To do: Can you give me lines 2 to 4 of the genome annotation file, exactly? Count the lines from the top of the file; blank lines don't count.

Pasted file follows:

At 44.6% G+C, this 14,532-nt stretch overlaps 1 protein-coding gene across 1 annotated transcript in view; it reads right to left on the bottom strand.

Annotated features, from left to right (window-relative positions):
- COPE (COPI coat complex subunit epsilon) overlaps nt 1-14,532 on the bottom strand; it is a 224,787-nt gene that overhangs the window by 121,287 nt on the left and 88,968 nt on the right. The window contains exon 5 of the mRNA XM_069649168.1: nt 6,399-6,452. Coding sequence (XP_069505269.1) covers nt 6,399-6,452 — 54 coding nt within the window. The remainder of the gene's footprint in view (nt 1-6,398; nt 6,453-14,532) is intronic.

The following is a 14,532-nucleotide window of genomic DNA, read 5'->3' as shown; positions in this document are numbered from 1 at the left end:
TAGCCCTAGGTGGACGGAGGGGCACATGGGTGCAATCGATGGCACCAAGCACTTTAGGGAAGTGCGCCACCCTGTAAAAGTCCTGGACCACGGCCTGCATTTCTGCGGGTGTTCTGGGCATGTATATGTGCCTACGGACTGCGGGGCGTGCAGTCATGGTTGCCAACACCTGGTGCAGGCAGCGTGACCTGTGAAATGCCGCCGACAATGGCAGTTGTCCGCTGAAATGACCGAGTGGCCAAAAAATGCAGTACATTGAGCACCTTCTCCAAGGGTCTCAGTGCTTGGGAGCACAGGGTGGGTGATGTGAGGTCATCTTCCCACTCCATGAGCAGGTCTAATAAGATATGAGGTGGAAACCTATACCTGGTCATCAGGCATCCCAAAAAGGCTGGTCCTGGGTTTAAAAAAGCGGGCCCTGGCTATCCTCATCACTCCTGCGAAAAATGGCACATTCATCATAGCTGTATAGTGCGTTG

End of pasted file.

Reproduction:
Annotated features, from left to right (window-relative positions):
- COPE (COPI coat complex subunit epsilon) overlaps nt 1-14,532 on the bottom strand; it is a 224,787-nt gene that overhangs the window by 121,287 nt on the left and 88,968 nt on the right. The window contains exon 5 of the mRNA XM_069649168.1: nt 6,399-6,452. Coding sequence (XP_069505269.1) covers nt 6,399-6,452 — 54 coding nt within the window. The remainder of the gene's footprint in view (nt 1-6,398; nt 6,453-14,532) is intronic.

The following is a 14,532-nucleotide window of genomic DNA, read 5'->3' as shown; positions in this document are numbered from 1 at the left end: